While New Yorker Howard Rich has emerged as the chief financier of anti-takings ballot initiatives in the West, the California effort also has received substantial support from Howard Fieldstead Ahmanson, Jr., a wealthy Christian fundamentalist who lives in Orange County.
According to records filed with the California Secretary of State, Ahmanson’s Fieldstead & Company gave $200,000 on April 6 to the Protect Our Homes Coalition, the committee pushing the passage of Proposition 90, which would restrict the use of eminent domain and require state and local governments to compensate owners of property devalued by regulation.
Ahmanson, 56, is the son of the late Howard Ahmanson, Sr., the founder of Home Savings of America, which was the nation’s largest thrift before its acquisition in 1998 by Washington Mutual.
In e-mailed responses to questions posed by the Center for Public Integrity, Ahmanson explained why he supports Proposition 90.
“I was there when they tried to run the [Orange County] Rescue Mission out of Santa Ana in the late 1970s,” he wrote. “Ever since then, I have had a passion for churches ministering to the poor (the poor can be defined as ‘blight’ inherently and therefore removed) and for the property rights of people without access to the levers of power.”
Ahmanson went on to say: “Oregon, of all places, instituted a regulatory compensation law [in 2004] and the world didn’t come to an end there. I’m not happy that regulatory compensation is bundled into the same proposition [in California] as eminent-domain reform, but I still don’t think it would be a bad thing.”
Asked by the Center if he’s ever had any contact with Howard Rich, Ahmanson replied, “I have never met him or spoken to him.”
Ahmanson, whose personal fortune reportedly exceeds $500 million, has supported a number of far-right organizations over the years. Among them:
- The Chalcedon Foundation of Vallecito, California, a theocratic Christian Reconstructionist organization whose founder, Rousas John Rushdoony, advocated death by stoning for homosexuals. Asked by the Center if he shares these beliefs, Ahmanson wrote in his e-mail, “I see no relevance of this question to the issue of Proposition 90, but, for the record, I do not advocate, and I never have advocated, the stoning or execution of homosexuals.”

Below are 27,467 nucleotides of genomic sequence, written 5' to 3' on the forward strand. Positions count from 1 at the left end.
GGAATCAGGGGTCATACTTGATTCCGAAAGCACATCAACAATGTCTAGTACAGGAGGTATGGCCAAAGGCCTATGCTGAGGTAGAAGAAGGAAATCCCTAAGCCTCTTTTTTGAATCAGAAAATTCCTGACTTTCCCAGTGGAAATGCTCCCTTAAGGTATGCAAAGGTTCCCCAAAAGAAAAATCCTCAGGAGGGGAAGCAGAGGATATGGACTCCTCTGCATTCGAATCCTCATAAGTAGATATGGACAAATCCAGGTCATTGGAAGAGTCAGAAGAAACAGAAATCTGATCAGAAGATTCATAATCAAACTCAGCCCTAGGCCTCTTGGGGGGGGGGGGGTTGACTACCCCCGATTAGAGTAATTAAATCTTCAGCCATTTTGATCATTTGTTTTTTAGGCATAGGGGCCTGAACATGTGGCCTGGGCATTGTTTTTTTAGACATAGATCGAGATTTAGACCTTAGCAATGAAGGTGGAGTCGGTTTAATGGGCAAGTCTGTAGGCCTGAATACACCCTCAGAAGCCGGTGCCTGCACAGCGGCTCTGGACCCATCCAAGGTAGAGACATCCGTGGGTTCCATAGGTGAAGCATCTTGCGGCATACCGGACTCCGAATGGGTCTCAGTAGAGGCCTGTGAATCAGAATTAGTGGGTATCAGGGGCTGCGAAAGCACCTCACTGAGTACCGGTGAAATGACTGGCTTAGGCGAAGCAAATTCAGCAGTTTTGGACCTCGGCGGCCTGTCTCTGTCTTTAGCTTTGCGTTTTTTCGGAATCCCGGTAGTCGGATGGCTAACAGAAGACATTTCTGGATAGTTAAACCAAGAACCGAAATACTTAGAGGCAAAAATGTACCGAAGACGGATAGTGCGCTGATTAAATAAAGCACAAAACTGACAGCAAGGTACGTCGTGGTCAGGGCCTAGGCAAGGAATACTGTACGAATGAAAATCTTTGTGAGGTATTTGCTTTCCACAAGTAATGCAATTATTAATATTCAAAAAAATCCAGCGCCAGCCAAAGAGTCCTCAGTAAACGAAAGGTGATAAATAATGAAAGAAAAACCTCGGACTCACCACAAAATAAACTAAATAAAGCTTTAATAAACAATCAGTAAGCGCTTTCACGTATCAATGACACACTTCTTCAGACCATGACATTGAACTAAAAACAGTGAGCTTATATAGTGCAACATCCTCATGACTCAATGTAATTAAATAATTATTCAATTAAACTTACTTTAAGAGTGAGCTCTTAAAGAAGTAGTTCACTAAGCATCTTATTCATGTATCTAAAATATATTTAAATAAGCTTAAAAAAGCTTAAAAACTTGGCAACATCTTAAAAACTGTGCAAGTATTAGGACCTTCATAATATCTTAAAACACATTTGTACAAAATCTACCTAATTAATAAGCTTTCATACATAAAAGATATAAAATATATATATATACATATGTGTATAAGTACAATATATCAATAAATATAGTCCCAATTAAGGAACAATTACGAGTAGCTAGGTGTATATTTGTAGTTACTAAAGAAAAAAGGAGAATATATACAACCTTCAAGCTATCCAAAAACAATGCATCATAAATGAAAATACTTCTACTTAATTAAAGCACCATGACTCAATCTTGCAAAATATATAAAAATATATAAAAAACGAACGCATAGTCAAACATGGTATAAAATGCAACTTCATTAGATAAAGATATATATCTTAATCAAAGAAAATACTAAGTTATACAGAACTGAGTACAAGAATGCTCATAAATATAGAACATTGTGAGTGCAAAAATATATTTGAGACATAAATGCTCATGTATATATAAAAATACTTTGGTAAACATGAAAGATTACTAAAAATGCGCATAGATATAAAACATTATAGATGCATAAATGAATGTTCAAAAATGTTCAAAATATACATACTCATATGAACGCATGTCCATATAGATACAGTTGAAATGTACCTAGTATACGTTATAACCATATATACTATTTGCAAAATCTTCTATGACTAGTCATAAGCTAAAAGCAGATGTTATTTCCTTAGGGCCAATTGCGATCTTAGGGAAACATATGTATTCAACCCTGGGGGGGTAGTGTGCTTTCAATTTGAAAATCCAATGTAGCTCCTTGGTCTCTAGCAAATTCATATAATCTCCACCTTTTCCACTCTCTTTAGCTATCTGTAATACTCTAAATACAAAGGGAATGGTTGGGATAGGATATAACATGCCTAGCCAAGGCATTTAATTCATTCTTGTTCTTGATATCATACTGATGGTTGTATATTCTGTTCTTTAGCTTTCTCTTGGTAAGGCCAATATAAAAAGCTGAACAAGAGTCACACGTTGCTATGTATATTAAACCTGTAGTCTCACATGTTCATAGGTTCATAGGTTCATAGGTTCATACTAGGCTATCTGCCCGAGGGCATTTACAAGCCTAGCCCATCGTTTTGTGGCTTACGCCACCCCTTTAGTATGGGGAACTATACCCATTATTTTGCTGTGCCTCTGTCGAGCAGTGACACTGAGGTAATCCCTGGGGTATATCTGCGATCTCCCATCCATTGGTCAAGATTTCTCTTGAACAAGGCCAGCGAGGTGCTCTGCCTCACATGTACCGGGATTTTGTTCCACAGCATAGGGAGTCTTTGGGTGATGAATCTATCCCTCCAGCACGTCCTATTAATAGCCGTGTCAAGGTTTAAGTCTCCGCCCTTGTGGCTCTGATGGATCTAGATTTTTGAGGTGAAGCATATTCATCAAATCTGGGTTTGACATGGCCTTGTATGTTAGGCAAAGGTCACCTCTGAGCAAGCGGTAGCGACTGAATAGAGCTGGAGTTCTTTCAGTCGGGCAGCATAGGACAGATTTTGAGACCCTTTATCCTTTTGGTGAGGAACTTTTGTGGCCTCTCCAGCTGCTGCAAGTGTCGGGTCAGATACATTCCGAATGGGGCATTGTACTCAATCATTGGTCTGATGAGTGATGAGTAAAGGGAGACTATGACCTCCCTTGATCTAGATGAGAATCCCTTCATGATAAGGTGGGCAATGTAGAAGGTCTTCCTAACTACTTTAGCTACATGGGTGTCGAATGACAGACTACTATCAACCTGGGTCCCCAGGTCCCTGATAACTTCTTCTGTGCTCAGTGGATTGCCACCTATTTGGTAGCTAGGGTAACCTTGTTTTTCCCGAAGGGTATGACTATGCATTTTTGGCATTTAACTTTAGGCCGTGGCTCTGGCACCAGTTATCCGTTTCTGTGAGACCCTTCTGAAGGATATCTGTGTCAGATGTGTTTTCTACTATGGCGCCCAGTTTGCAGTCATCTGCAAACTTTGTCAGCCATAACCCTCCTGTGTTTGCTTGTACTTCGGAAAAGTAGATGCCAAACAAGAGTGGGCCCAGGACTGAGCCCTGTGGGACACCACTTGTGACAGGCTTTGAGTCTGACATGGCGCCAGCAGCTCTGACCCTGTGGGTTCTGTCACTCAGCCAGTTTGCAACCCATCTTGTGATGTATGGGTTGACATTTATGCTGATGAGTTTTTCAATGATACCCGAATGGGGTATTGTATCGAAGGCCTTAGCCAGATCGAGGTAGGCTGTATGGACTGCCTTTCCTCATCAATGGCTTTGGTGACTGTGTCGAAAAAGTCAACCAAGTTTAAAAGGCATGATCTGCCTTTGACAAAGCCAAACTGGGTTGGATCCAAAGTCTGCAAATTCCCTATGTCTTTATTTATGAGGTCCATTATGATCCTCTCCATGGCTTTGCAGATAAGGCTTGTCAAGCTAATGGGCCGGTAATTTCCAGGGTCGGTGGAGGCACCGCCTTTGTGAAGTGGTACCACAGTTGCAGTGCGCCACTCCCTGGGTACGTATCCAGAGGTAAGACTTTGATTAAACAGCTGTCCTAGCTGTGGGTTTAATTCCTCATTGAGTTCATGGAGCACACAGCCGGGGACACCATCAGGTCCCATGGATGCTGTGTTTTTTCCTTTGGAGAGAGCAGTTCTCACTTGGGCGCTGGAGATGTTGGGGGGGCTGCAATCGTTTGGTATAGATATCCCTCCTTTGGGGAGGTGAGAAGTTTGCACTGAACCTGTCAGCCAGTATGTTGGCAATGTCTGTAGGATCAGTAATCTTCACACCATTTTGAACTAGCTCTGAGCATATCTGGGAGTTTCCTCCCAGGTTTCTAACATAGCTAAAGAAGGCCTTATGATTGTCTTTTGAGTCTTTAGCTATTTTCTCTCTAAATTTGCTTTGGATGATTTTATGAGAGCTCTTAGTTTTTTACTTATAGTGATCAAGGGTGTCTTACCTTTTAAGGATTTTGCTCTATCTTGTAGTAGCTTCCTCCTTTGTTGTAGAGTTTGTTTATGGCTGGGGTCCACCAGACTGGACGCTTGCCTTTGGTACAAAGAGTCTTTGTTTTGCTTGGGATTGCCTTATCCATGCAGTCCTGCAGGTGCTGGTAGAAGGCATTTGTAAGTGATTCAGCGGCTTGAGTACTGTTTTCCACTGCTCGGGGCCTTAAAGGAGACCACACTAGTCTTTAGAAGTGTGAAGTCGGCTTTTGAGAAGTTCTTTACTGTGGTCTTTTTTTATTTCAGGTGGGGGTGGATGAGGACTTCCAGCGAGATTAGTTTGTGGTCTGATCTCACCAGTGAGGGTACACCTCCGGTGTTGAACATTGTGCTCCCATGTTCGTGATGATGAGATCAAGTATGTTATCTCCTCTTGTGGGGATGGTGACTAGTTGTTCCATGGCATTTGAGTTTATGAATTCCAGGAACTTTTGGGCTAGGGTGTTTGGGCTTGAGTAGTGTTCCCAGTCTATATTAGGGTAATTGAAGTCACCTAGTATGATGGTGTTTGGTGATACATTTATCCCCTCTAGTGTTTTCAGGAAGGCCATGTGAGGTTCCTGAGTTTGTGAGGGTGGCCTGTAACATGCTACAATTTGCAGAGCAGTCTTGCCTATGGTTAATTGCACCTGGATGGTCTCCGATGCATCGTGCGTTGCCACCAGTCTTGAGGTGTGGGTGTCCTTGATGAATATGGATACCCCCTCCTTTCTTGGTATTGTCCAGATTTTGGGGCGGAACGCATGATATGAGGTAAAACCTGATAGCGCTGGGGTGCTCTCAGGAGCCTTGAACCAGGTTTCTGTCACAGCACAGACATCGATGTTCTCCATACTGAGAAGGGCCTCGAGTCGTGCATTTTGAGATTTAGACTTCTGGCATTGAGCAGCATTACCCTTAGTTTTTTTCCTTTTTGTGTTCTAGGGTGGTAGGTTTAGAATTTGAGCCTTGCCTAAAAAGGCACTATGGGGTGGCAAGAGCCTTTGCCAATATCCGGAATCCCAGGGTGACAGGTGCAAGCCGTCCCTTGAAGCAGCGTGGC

- The Discovery Institute, a Seattle-based think tank that, among other things, opposes the acceptance of Darwin’s theory of evolution.
- The Claremont Institute of Claremont, California, which argues that “regulations intrude into every corner of our lives” and promotes “a limited and accountable government.”
Ahmanson, who generally shuns media attention, has, on occasion, offered his views on government in articles and interviews. In a 1997 op-ed piece in the Los Angeles Times, for example, he wrote: “Today, oversized government smothers us with oppressive compassion. It undermines the private sector and weakens virtue.” And in an article inReligion & Liberty magazine the same year, he argued, “Property rights are not somehow inferior to other human rights.”
Ahmanson’s contribution to the Protect Our Homes Coalition (through Fieldstead & Company, which bears his middle name) isn’t his first foray into the California initiative process. In 2005, Fieldstead gave $115,000 for advertising in support of Proposition 73, an unsuccessful ballot initiative that would have required a waiting period and parental notification for abortions performed on minors. And in 2000, Fieldstead gave $100,000 in support of Proposition 22, a successful anti-gay marriage initiative.